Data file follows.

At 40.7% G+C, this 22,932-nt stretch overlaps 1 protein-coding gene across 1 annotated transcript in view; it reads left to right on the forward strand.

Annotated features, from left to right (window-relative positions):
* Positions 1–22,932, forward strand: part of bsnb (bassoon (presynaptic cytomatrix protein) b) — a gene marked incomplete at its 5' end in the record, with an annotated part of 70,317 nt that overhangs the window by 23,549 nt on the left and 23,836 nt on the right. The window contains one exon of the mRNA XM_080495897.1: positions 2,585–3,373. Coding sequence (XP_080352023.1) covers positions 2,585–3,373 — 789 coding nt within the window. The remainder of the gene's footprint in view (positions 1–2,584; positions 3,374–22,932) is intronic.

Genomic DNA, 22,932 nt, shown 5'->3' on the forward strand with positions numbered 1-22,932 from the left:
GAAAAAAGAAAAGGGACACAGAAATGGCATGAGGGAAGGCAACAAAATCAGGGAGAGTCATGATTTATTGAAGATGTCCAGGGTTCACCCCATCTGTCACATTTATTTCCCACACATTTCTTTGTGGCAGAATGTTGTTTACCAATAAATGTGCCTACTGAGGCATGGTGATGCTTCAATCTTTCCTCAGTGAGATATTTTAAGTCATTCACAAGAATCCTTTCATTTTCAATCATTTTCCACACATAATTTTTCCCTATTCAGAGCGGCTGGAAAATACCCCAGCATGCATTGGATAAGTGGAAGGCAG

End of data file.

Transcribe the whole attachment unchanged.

At 40.7% G+C, this 22,932-nt stretch overlaps 1 protein-coding gene across 1 annotated transcript in view; it reads left to right on the forward strand.

Annotated features, from left to right (window-relative positions):
* Positions 1–22,932, forward strand: part of bsnb (bassoon (presynaptic cytomatrix protein) b) — a gene marked incomplete at its 5' end in the record, with an annotated part of 70,317 nt that overhangs the window by 23,549 nt on the left and 23,836 nt on the right. The window contains one exon of the mRNA XM_080495897.1: positions 2,585–3,373. Coding sequence (XP_080352023.1) covers positions 2,585–3,373 — 789 coding nt within the window. The remainder of the gene's footprint in view (positions 1–2,584; positions 3,374–22,932) is intronic.

Genomic DNA, 22,932 nt, shown 5'->3' on the forward strand with positions numbered 1-22,932 from the left:
GAAAAAAGAAAAGGGACACAGAAATGGCATGAGGGAAGGCAACAAAATCAGGGAGAGTCATGATTTATTGAAGATGTCCAGGGTTCACCCCATCTGTCACATTTATTTCCCACACATTTCTTTGTGGCAGAATGTTGTTTACCAATAAATGTGCCTACTGAGGCATGGTGATGCTTCAATCTTTCCTCAGTGAGATATTTTAAGTCATTCACAAGAATCCTTTCATTTTCAATCATTTTCCACACATAATTTTTCCCTATTCAGAGCGGCTGGAAAATACCCCAGCATGCATTGGATAAGTGGAAGGCAG